Stay up-to-date on the latest news about your horse's health with FREE newsletters from TheHorse.com. Topics include Nutrition, Soundness & Lameness, Equine Behavior, Farm & Barn, Older Horse Care, and more.
Analysis of a specific mutation in a gene in horses that affects the ability of horses to use alternate gaits is strongly related to racing performance and is advantageous for harness-racing horses. In domestic horses, the mutation has had a major impact on equine diversification, as the altered gait characteristics of a number of breeds apparently require this mutation, according to a study that includes a Texas A&M University researcher.
Gus Cothran, a professor in the Animal Genetic Lab of the College of Veterinary Medicine & Biomedical Sciences, is part of a team of researchers that examined motion in horses and also mice. Their findings are published in the current issue of Nature magazine.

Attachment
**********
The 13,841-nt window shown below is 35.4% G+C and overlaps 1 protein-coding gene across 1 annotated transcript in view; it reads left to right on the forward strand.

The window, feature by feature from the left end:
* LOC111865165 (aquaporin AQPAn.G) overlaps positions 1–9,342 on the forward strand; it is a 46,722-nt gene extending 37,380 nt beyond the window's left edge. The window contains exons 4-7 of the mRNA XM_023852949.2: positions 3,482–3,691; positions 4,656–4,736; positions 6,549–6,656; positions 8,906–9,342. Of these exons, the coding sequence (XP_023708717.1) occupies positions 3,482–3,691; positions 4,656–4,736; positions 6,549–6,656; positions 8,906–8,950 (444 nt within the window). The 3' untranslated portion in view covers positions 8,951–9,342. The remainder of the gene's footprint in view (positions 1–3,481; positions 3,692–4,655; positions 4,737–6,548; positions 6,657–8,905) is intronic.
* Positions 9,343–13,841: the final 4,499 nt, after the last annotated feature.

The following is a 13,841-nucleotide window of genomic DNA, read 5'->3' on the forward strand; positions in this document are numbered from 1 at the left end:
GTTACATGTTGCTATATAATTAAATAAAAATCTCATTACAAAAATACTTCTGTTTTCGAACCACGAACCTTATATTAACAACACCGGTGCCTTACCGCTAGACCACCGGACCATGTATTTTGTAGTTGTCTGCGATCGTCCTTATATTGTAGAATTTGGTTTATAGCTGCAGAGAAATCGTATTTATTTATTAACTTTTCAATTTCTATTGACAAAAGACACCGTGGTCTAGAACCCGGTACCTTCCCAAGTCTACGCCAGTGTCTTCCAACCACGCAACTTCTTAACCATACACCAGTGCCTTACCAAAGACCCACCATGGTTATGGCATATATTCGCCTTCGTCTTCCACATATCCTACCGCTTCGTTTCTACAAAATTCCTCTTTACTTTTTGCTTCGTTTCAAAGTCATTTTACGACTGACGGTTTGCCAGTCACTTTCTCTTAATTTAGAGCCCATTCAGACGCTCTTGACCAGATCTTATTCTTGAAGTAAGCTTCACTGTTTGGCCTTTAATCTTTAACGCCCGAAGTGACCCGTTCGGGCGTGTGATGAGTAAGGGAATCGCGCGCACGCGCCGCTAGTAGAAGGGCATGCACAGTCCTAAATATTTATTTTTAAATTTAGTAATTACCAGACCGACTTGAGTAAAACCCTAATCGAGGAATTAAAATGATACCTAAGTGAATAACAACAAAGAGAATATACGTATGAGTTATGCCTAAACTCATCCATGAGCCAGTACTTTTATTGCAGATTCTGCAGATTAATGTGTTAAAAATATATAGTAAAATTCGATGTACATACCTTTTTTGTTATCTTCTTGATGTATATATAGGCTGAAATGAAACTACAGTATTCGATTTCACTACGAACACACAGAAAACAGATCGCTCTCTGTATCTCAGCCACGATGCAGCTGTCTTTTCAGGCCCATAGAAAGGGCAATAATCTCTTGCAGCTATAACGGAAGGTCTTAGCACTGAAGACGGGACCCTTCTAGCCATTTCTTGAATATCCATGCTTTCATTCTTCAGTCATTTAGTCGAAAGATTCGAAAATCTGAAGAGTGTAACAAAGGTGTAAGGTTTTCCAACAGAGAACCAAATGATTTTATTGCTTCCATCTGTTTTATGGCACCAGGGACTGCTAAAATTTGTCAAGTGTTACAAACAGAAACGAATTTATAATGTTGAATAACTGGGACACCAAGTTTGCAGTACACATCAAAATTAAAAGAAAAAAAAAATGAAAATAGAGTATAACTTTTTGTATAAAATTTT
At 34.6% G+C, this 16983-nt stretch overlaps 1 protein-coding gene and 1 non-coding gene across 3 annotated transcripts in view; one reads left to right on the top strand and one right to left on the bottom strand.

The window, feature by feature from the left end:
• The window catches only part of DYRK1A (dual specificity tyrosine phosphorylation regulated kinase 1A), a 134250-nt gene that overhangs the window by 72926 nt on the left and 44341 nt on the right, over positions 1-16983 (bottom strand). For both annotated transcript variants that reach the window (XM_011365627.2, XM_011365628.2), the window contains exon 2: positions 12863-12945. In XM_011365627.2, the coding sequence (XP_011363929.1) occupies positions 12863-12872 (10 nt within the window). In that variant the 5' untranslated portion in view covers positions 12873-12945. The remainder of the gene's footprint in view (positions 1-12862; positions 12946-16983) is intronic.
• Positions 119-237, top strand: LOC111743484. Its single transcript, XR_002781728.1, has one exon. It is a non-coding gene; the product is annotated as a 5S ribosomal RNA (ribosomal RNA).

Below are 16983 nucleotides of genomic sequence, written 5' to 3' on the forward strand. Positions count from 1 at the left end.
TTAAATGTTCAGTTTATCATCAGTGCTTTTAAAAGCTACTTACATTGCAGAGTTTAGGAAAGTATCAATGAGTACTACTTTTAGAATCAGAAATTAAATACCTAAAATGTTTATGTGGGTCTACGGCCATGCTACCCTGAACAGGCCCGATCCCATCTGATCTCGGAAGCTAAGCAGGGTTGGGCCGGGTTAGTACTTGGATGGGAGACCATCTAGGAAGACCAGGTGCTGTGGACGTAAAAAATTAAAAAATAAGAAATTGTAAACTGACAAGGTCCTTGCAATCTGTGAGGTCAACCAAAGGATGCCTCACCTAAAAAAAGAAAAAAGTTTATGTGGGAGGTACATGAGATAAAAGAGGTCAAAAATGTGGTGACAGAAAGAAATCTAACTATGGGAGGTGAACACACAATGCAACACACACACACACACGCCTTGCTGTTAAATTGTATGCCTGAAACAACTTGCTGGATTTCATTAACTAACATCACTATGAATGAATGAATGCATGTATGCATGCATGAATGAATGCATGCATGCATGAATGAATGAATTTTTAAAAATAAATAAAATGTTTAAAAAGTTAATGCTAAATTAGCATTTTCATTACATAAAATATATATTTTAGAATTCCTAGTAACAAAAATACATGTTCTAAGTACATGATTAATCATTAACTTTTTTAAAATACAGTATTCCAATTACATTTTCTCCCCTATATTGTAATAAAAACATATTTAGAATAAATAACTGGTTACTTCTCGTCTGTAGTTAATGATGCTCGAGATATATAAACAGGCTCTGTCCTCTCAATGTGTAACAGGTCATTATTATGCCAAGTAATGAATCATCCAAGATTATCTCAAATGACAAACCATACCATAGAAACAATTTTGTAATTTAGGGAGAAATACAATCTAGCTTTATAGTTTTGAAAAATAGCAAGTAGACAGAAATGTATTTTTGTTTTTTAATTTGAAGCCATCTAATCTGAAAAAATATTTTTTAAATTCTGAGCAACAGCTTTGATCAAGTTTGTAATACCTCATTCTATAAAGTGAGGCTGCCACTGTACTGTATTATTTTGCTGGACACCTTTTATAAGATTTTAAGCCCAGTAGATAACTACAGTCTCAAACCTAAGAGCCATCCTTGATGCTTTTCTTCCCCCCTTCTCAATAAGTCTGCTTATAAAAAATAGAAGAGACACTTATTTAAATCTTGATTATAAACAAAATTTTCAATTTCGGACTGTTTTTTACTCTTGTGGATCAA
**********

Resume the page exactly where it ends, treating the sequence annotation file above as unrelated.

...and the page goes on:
Cothran and the team used a process called "whole genome SNP analysis" to study the genes of 70 Icelandic horses that had either four gaits or five, with the pace being the fifth gait. This pointed to a gene identified as DMRT3 that is critical for horse motion and limb movement.
They found that DMRT3 has a major impact on the movement of a horse, especially its gait. Horses have gaits classified in three descriptions of speed: walk, trot and gallop.
"’Gaitedness’ is a trait that naturally occurs in all horses, but many breeds have been developed for a specific speed or gait," Cothran explains.
The team sequenced the DMRT3 gene of the test horses and found that in almost every case of gaited horses, there was mutation in the DMRT3 that caused a premature "stop codon" which causes the protein product of the gene to be terminated before the whole protein is completed. This alters the function of the protein, which leads to the differences associated with the gait.
Cothran and the team also examined the same gene and its effect on mice.
Create a free account with TheHorse.com to view this content.
TheHorse.com is home to thousands of free articles about horse health care. In order to access some of our exclusive free content, you must be signed into TheHorse.com. Start your free account today!